Many builders look forward to the moment when, after months of diligent and careful work assembling numerous subcomponents, you get to Section 11. The title of the this section is brief and to the point: Empennage Attach. Like all sections, it begins with an overview diagram that conveys what you will accomplish by the end. The image associated with Section 11 tells the story. You will now assemble those numerous components into something resembling a real airplane (at least if you stand at the F-1006 bulkhead looking aft and squint your eyes). I feel kind of bad that this is one of my first tasks as the new kit owner and that the previous one won’t get to witness it (but don’t worry, I’ll get over it 😁).
One of the first steps is to attach the elevators to the horizontal stabilizer. Each is first attached by two rod end bearings secured with AN6 bolts, then you drill through the (very important) control horns, at which point both elevators are tied in to a common attach point. I was sweating this step because once you drill through the steel control horns you are, as they say, committed (in terms of geometry). Anyone who has worked with door hinges know that with two attach points you can get away with a little imprecision but with three everything needs to be lined up pretty closely. Such as it is with an RV-10 elevator. You are committing almost 11 feet of painstakingly and lovingly rivetted aluminum to two 1/4″ holes drilled using nothing but the central bearing as a guide. Screw this up and you will forever feel whatever wonkiness you’ve introduced in the control stick. Eek!
Fortunately I time to contemplate this most significant hole drilling exercise as the E-drill bushing (which is used to protect the central bearing from the nastiness of the drill) could not be located in the purchased kit inventory. Another order to Van’s and waiting for USPS was in order.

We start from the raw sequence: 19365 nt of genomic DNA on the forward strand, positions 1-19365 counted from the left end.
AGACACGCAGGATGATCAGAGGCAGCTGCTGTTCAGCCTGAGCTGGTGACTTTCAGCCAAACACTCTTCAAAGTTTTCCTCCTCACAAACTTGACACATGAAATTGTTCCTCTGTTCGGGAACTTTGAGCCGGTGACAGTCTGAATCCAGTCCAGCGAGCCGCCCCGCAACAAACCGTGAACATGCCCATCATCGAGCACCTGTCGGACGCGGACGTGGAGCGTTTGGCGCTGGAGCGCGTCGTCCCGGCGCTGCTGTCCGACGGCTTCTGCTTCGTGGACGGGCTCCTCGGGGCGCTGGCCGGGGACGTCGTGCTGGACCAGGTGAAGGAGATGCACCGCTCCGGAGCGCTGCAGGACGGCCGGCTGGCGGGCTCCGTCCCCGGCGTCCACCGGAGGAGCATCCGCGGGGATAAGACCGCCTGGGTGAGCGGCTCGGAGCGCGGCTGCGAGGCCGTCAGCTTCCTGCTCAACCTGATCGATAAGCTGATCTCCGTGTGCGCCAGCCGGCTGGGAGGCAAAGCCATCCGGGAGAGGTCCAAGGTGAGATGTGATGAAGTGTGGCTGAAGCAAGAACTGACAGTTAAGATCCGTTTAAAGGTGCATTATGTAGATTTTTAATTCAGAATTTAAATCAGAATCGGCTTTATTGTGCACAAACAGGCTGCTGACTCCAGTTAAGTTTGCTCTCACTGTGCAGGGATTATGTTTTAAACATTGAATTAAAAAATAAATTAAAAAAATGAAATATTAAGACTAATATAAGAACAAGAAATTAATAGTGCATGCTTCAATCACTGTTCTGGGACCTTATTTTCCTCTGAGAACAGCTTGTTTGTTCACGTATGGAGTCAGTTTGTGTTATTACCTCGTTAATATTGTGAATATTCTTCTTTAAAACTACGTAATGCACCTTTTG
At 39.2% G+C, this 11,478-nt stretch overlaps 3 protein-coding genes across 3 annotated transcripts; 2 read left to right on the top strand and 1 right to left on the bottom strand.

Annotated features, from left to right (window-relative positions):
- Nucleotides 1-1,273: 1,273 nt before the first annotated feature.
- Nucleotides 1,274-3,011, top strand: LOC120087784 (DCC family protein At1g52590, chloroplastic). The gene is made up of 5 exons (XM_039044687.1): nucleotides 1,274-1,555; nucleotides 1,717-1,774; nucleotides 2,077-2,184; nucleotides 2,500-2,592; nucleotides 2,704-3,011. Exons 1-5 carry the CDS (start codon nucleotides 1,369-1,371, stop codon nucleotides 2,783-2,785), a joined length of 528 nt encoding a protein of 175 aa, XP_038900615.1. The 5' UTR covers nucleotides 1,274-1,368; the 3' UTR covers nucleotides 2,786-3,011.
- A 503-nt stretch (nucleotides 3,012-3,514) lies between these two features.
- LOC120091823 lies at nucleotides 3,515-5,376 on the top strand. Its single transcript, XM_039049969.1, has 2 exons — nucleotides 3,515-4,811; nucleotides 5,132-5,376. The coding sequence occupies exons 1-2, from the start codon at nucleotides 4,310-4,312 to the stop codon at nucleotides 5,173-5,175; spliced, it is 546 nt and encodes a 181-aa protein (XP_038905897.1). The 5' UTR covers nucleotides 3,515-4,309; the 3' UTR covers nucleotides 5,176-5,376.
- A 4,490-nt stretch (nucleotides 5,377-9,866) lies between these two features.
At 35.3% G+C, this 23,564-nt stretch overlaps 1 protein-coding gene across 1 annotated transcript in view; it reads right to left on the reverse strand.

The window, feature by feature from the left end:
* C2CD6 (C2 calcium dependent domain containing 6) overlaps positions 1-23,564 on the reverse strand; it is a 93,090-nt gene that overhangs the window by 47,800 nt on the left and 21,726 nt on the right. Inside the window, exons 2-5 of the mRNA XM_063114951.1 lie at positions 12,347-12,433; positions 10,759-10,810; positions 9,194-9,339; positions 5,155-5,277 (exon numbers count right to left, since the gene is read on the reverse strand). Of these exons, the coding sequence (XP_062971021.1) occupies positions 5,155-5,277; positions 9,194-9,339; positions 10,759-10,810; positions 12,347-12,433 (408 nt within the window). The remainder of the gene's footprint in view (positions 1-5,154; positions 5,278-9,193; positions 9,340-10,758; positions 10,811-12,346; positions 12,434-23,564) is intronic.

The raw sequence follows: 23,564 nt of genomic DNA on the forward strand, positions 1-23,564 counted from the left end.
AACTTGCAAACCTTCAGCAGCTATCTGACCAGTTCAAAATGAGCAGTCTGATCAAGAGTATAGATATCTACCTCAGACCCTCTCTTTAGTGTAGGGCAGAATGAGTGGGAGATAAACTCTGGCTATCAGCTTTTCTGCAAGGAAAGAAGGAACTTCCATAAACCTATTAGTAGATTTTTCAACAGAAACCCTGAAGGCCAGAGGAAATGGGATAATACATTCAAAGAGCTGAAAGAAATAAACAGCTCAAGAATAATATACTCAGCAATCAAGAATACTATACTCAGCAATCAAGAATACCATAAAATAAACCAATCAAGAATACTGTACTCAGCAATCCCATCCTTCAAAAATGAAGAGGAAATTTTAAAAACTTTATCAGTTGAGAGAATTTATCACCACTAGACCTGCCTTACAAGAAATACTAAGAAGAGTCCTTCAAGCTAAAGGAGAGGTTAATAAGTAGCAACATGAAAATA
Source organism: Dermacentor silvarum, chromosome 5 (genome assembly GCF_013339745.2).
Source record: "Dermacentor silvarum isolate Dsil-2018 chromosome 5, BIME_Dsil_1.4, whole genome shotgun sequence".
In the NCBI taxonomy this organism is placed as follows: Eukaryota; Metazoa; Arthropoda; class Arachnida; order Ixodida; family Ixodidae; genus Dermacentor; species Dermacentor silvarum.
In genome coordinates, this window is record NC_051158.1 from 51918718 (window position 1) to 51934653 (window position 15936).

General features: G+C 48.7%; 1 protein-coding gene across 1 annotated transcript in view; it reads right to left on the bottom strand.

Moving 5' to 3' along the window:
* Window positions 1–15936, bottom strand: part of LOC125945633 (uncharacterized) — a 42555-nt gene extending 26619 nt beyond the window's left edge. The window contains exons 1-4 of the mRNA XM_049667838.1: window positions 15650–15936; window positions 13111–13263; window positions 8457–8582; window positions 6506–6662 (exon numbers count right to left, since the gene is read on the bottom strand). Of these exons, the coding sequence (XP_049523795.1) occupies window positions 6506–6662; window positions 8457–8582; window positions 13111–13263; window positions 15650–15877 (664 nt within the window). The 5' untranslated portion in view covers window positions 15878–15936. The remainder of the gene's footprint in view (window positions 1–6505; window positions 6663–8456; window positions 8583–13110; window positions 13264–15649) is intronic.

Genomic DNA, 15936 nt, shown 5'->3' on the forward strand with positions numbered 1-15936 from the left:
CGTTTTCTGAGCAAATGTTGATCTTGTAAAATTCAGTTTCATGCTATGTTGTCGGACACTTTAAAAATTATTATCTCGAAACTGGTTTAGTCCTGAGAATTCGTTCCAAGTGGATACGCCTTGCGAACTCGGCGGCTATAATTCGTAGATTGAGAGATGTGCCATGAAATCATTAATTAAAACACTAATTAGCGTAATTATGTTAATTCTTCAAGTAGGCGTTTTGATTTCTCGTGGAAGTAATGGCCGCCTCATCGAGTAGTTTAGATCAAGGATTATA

After the bushing arrived I decided it was time to forge ahead, the first step being to secure the horizontal stabilizer to a workbench “just so”. You position it so that the elevators hang over the edge of the workbench–all the better to test their range of motion.
The next step involves setting the offset distance of the rod end bearings to a specific measurement (7/8″), attaching each elevator, checking the edge clearances, and adjusting the bearing distances as needed. No problem!
Before I go on I want to point out that whomever decided to put rod end bearings in such a tight location (recessed inside the elevator skins) and expected someone to be able to adequately manipulate them must have been a masochist. After several clumsy attempts to adjust them using “off the shelf” tools (and mucking up the bearings in the process) I decided to search for a better option. I did find one–a custom tool for sale on line–but not wanting to (a) lay out more cash for a finished product and (b) endure the inevitable shipping delay. I decided to fabricate my own based on what I saw. So it was back in the truck and off to Lowe’s for raw materials.
One thing that has always appealed to me about the building process is that it will inevitably involve solving problems. (Keep than in mind–it becomes relevant again later in this post.) I do truly enjoy the process of being presented with a problem and having to stare, contemplate, theorize, diagram, experiment and (eventually) solve the riddle. For this particular conundrum I decided to fall back to my woodworking and plumbing experience and fabricate a tool that would do the job. It consisted of a plug made from an oak dowel (shaped using my drill press and small milling vise) and some PVC pipe.
With a handy new tool in, um, hand, I set about to satisfy the plans instructions regarding attaching the elevators. That’s when I had my first (only?) really big “WTF” moment thus far.